This is awesome, timely advice. I love my 20 month old son to death, but every day it feels like battle and I am the loser! Please post your discipline plan soon, I can’t wait to see it! And, if you could give A LOT of examples of consequences, that would be great. That’s what I really struggle with – coming up with consequences. For my son, his biggest behavior issue is his temper tantrums. It’s like when he’s frustrated or angry or sad, he just immediately starts wailing and thrashing around. It’s so frustrating. The times he consistently does it are when he needs to be changed, or when he wants to get down from the table and we are trying to train him to say “down please,” or “all done,” instead of just whining. If you have any suggestions, I would love to hear them because it’s hard for me to correct attitude. We usually do time outs, which are effective at getting him to calm down in the moment, but like today, he was in time out like 5 times at least – I lost count after a while. I don’t know that it’s the most effective. I can’t really take away tv time – he does like videos, but he doesn’t watch them every day, so it’s not like he’d miss them. He does have one favorite toy, but it’s also like his security blanket that he can’t sleep without and he is really awful without sleep! Thanks for your help!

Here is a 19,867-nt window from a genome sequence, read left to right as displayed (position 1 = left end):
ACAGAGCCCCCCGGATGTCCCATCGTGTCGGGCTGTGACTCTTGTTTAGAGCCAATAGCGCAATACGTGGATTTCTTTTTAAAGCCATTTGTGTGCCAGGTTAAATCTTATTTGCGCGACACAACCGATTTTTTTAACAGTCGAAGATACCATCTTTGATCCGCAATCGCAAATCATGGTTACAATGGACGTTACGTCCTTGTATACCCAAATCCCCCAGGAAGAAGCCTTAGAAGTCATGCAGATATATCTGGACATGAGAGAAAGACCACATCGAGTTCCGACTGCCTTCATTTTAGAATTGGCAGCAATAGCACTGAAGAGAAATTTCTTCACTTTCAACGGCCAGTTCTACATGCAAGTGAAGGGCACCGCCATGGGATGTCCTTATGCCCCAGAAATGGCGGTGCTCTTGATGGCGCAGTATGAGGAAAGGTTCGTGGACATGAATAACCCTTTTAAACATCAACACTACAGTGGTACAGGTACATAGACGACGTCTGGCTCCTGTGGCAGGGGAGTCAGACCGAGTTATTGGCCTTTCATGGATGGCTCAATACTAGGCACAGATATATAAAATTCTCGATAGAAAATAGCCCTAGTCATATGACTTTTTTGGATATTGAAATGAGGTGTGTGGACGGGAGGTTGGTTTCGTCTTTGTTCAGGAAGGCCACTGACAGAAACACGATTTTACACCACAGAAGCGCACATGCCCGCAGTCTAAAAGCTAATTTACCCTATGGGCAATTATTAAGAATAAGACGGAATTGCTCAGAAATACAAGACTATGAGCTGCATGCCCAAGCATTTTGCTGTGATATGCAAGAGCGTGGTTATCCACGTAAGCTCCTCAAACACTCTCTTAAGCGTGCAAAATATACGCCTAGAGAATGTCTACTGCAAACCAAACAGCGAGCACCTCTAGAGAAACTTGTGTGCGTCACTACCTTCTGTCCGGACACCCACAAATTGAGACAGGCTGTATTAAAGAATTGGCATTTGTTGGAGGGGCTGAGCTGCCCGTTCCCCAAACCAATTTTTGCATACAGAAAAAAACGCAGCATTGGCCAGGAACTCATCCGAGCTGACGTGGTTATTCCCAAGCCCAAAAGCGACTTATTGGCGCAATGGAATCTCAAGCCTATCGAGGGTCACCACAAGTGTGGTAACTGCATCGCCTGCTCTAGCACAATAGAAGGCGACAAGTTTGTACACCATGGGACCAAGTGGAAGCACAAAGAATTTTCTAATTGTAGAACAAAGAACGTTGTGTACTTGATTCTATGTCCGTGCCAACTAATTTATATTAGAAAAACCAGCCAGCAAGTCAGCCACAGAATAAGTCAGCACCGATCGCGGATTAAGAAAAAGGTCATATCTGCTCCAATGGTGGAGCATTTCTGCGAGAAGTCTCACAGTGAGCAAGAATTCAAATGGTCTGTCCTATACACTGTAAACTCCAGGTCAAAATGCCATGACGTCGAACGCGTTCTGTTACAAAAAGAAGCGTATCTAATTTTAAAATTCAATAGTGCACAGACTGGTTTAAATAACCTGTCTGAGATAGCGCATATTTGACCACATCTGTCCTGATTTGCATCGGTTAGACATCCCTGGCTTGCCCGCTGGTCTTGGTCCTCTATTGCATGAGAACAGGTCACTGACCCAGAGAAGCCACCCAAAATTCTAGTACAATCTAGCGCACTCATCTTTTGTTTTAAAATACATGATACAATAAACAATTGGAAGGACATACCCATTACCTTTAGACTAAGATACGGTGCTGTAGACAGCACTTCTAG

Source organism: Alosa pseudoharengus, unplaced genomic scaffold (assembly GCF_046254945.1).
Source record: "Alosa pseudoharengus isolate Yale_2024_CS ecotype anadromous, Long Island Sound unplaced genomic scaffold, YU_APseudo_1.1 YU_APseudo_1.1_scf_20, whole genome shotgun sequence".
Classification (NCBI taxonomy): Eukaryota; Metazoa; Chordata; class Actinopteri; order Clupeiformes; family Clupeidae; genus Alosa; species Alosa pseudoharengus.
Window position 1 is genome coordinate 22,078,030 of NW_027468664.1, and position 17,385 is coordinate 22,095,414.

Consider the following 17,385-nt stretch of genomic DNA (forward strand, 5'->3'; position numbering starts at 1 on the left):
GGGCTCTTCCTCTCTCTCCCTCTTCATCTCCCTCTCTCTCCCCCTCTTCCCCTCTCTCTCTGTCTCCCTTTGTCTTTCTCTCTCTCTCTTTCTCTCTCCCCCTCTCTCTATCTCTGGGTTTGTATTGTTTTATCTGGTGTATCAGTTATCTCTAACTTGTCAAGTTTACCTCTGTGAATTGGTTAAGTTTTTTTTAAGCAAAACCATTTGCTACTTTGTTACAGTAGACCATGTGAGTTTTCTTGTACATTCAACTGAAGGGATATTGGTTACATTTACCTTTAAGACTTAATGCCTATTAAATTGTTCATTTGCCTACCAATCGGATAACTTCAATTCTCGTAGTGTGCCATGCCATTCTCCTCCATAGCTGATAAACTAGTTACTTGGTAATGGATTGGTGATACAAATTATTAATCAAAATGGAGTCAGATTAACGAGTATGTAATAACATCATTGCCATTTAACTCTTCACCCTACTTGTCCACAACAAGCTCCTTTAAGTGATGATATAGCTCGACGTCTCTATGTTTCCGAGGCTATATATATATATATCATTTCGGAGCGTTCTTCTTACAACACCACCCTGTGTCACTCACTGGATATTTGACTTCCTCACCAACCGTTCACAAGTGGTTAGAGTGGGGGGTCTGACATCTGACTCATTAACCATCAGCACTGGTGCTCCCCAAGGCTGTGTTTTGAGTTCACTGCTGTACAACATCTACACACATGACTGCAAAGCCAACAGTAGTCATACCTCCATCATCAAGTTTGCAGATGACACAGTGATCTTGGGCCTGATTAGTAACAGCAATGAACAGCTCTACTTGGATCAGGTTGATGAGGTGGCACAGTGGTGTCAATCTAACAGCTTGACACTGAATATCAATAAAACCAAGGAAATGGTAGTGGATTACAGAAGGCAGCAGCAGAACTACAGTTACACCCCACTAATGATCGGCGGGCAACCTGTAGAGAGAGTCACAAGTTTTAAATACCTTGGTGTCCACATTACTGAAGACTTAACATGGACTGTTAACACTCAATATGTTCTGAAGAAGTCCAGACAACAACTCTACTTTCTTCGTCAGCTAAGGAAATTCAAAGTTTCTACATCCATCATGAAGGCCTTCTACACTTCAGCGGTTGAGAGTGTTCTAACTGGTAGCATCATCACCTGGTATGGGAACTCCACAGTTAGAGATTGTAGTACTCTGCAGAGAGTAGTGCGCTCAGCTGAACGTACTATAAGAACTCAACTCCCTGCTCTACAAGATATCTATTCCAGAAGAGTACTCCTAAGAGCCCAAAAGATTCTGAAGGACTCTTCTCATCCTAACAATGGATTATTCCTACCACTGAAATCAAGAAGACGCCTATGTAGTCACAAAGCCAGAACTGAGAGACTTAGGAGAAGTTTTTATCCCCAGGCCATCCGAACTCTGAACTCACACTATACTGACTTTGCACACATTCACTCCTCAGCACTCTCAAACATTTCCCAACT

2. Maureen

    I think timeouts are appropriate for a 20-month-old who is throwing a tantrum. Just make sure you are doing them right. Refer to my posts on timeouts the Ezzo way here and here. You need to make sure he has a happy heart before getting out of timeout or he will go straight back to what he’s doing wrong. And be sure you are consistent with them. The younger the child is the more important consistency is. As for requiring him to say “down please” or whatever, just make sure you aren’t getting into a power struggle over it. I agree that it’s nice, but it might be hard for him to verbalize that so consistently. I might require him to sign or call your name. I agree that whining is something you need to curb, but just make sure HOW you fight that battle is the right way to go. Here’s my post about power struggles.

    Look for my discipline plan post today or tomorrow.

  3. Allison Foster

    Thanks, that is great advice. I’ll review the posts about time out. I looked at the power parenting one, my face was turning red as I read it because the example you used with the parent trying to get their kid to take a nap, and going in over and over to try to get them to go to sleep is ME! I have a lot to learn! 🙂 Thanks for this website and your help, it is a tremendous blessing!